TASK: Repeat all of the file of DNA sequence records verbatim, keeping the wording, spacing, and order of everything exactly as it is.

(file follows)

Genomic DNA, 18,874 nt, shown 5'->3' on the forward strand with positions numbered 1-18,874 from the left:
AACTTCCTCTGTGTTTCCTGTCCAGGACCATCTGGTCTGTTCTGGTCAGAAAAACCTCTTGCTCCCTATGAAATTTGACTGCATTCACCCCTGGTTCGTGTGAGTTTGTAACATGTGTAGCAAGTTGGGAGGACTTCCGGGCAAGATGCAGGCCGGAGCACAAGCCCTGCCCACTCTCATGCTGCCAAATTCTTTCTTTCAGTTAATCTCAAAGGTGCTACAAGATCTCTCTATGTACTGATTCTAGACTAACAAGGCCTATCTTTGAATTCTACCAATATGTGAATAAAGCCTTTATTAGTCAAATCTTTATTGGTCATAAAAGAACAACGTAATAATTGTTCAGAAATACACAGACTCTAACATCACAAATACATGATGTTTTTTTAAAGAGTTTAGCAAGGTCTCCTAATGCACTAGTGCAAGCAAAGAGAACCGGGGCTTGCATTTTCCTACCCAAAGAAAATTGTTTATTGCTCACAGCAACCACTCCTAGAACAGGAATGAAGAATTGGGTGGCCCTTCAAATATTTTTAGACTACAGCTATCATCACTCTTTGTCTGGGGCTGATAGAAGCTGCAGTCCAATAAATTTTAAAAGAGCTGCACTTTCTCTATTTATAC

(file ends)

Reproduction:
Genomic DNA, 18,874 nt, shown 5'->3' on the forward strand with positions numbered 1-18,874 from the left:
AACTTCCTCTGTGTTTCCTGTCCAGGACCATCTGGTCTGTTCTGGTCAGAAAAACCTCTTGCTCCCTATGAAATTTGACTGCATTCACCCCTGGTTCGTGTGAGTTTGTAACATGTGTAGCAAGTTGGGAGGACTTCCGGGCAAGATGCAGGCCGGAGCACAAGCCCTGCCCACTCTCATGCTGCCAAATTCTTTCTTTCAGTTAATCTCAAAGGTGCTACAAGATCTCTCTATGTACTGATTCTAGACTAACAAGGCCTATCTTTGAATTCTACCAATATGTGAATAAAGCCTTTATTAGTCAAATCTTTATTGGTCATAAAAGAACAACGTAATAATTGTTCAGAAATACACAGACTCTAACATCACAAATACATGATGTTTTTTTAAAGAGTTTAGCAAGGTCTCCTAATGCACTAGTGCAAGCAAAGAGAACCGGGGCTTGCATTTTCCTACCCAAAGAAAATTGTTTATTGCTCACAGCAACCACTCCTAGAACAGGAATGAAGAATTGGGTGGCCCTTCAAATATTTTTAGACTACAGCTATCATCACTCTTTGTCTGGGGCTGATAGAAGCTGCAGTCCAATAAATTTTAAAAGAGCTGCACTTTCTCTATTTATAC